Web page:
Aug 26, 2010

Privatising higher education is the only way to 'educate' the stupid brats

Professor Dinesh Mohan of the Indian Institute of Technology (IIT) New Delhi was right on the mark. Speaking in New Delhi last week, his understanding of the socio-economic reasons behind the so-called neo-liberal assault on higher education made me think. He is so right.

He said if you look around your circle of friends and extended families you will find that most people who are even less than mediocre are doing so well. They have been 'educated' in foreign universities or have degrees from some private education institutes in India and yet we know they fall in the category of stupid. They are there because they could afford to be 'educated', even if they didn't deserve it.

Well, I immediately let my mind wander, and gosh he was so right. Many of my close friends and relatives certainly do not deserve to be where they are. They wouldn't have gone beyond the graduation level if higher education was not available for a price. Because they got those degrees, they managed to meet the essential qualification that landed them with plush jobs. These jobs should have actually gone to more aspiring and deserving candidates who were left behind because they could not 'afford' higher education.

Estimating the middle class to be around 250 million, Prof Dinesh Mohan said this means we have roughly 40 million families which fall in that category. They have children, some of them of course are bright, but a majority are stupid. Every parent makes the best of efforts to see that his children, howsoever stupid they may be, acquire the best of education (read degrees). Now, this wouldn't be possible unless he/she overcomes the competition from youngsters who come from the poor strata of life.

Since this stupid generation is unable to compete on merit, the next best option is to remove merit. Therefore, while the middle class talks of merit and talent, it actually hates competition based on merit. Private schools, colleges and universities have come in handy to rescue this stupid generation, and ofcourse generations after generation.

I found this argument very appealing, and of course true. 

If money couldn't buy education, and deprive the poor but bright students from higher education, we wouldn't have a majority of the politicians, and scions of the business families, coming back with degrees from Harvard, Cambridge and even some obscure university hidden in a street corner somewhere in Liverpool or Melbourne. Just think. Anil and Mukesh Ambani wouldn't have been heading the Empire if they were not the children of Dhirubhai? They certainly couldn't have managed higher education in the US since they were not meritorius enough. At best, they would have been upper division clerks somewhere if they were born to lesser mortals.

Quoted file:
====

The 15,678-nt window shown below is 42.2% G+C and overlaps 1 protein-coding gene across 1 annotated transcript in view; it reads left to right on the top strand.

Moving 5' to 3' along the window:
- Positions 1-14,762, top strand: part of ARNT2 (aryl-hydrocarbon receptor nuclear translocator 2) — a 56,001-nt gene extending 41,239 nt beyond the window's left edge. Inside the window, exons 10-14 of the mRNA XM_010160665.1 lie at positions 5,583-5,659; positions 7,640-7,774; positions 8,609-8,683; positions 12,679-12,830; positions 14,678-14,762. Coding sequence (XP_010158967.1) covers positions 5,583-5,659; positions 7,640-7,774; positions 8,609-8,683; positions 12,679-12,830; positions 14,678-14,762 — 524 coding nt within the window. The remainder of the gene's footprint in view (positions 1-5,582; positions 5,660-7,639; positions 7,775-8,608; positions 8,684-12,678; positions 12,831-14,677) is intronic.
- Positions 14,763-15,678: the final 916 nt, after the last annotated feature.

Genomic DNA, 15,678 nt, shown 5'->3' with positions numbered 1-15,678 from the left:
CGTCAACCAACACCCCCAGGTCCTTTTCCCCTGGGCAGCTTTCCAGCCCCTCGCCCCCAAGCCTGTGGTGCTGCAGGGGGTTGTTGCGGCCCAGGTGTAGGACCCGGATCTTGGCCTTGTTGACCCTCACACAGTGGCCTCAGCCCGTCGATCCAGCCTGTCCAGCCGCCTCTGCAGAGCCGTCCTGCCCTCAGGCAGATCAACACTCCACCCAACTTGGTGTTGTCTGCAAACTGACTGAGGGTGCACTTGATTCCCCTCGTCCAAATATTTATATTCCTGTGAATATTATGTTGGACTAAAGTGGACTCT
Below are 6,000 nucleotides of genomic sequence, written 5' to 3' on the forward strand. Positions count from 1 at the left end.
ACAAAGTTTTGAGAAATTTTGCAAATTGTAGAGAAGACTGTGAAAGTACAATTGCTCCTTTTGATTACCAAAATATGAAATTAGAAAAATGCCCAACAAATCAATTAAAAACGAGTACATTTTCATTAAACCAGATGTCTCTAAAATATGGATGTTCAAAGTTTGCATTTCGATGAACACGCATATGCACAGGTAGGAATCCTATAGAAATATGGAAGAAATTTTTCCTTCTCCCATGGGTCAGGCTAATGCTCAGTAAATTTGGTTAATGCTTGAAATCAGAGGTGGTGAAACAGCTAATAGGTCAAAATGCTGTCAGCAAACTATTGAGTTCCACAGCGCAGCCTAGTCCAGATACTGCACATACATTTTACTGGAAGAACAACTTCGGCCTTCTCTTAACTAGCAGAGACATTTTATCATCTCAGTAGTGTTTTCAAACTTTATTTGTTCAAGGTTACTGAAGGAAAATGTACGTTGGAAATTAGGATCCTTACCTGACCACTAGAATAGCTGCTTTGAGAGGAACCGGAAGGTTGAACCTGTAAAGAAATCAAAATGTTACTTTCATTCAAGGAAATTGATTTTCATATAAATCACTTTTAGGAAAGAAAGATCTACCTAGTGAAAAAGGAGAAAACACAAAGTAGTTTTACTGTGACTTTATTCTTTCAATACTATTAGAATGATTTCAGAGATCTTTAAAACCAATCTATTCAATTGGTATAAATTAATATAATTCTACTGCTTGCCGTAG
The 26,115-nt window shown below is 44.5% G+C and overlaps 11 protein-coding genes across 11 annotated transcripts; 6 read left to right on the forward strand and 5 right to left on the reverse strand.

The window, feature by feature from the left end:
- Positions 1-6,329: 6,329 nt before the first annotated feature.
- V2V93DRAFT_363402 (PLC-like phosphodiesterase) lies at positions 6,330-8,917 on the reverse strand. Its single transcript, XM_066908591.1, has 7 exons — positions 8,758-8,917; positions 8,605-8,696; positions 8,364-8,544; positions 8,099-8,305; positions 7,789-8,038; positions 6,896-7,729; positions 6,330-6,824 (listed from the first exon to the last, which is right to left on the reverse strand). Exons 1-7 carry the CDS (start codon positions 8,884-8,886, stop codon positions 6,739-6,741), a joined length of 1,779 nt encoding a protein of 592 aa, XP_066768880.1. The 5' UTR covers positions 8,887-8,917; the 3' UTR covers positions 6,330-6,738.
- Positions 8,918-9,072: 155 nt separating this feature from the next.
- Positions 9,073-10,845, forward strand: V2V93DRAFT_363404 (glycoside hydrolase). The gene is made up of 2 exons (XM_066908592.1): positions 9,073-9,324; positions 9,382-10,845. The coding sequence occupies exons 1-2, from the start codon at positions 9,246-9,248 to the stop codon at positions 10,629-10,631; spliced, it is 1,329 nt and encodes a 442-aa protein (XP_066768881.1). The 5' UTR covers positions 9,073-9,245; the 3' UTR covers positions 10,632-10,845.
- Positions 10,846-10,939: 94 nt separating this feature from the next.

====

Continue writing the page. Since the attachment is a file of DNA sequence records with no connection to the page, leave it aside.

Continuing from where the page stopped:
If you look around, you will find the same story everywhere. Your neighbour's son/daughter would have found it difficult to strike a better deal in matrimony since even there education qualification counts.

No wonder, more than 300 members of Parliament own colleges/universities. They are catering to a class of society that can only 'buy' education.

To hasten this process, the government is planning to introduce in Parliament the following four bills:

1. The Foreign Educational Institutional Institutions (Regulation of Entry and Operation) Bill, 2010.

2. The Educational Tribunals Bill, 2010.

3. The Prohibition of Unfair Practices in Technical Educational Institutions, Medical Educational Institutions and Universities Bill, 20101.

4. The National Accreditation Regulatory Authority for Higher Educational Institutions Bill, 2010.

At least, two more Bills in the same vein, including one on establishing the much-hyped National Commission for Higher Education and Research for facilitating single-window clearance for private/foreign universities, are reportedly in the offing, says Anil Sadgopal. And let us not forget the Indo-US Knowledge Initiative in Agricultural Research, Education and Marketing (KIA) that UPA-I had introduced.

This is a subject which needs a lot of debate and discussion, which unfortunately is not happening. Although the Prime Minister says that he is not working for the US, the fact remains that his government is in a tearing hurry to corporatise all sectors of the Indian economy, including education. And as James Petras, author of Globalisation Unmasked, had said: "The inevitability of globalisation and the adjustment or submission of people all over the world to free market capitalism depend upon the capacity of dominant and ruling classes to bend people to their own will and make them see the interest of capital as their own."